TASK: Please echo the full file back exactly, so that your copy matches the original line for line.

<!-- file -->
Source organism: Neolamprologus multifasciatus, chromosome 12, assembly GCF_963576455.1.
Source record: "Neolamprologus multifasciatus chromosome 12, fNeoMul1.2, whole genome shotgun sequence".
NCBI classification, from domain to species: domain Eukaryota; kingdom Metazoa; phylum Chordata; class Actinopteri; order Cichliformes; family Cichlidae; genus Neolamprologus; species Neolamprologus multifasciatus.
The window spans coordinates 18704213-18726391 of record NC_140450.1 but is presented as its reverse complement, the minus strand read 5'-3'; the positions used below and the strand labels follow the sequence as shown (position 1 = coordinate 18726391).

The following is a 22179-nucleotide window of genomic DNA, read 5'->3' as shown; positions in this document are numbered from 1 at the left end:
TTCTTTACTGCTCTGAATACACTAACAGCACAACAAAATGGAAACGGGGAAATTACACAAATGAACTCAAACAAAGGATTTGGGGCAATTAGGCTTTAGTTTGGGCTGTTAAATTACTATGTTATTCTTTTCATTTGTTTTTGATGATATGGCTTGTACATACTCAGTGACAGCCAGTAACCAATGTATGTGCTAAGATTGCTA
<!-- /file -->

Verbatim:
Source organism: Neolamprologus multifasciatus, chromosome 12, assembly GCF_963576455.1.
Source record: "Neolamprologus multifasciatus chromosome 12, fNeoMul1.2, whole genome shotgun sequence".
NCBI classification, from domain to species: domain Eukaryota; kingdom Metazoa; phylum Chordata; class Actinopteri; order Cichliformes; family Cichlidae; genus Neolamprologus; species Neolamprologus multifasciatus.
The window spans coordinates 18704213-18726391 of record NC_140450.1 but is presented as its reverse complement, the minus strand read 5'-3'; the positions used below and the strand labels follow the sequence as shown (position 1 = coordinate 18726391).

The following is a 22179-nucleotide window of genomic DNA, read 5'->3' as shown; positions in this document are numbered from 1 at the left end:
TTCTTTACTGCTCTGAATACACTAACAGCACAACAAAATGGAAACGGGGAAATTACACAAATGAACTCAAACAAAGGATTTGGGGCAATTAGGCTTTAGTTTGGGCTGTTAAATTACTATGTTATTCTTTTCATTTGTTTTTGATGATATGGCTTGTACATACTCAGTGACAGCCAGTAACCAATGTATGTGCTAAGATTGCTA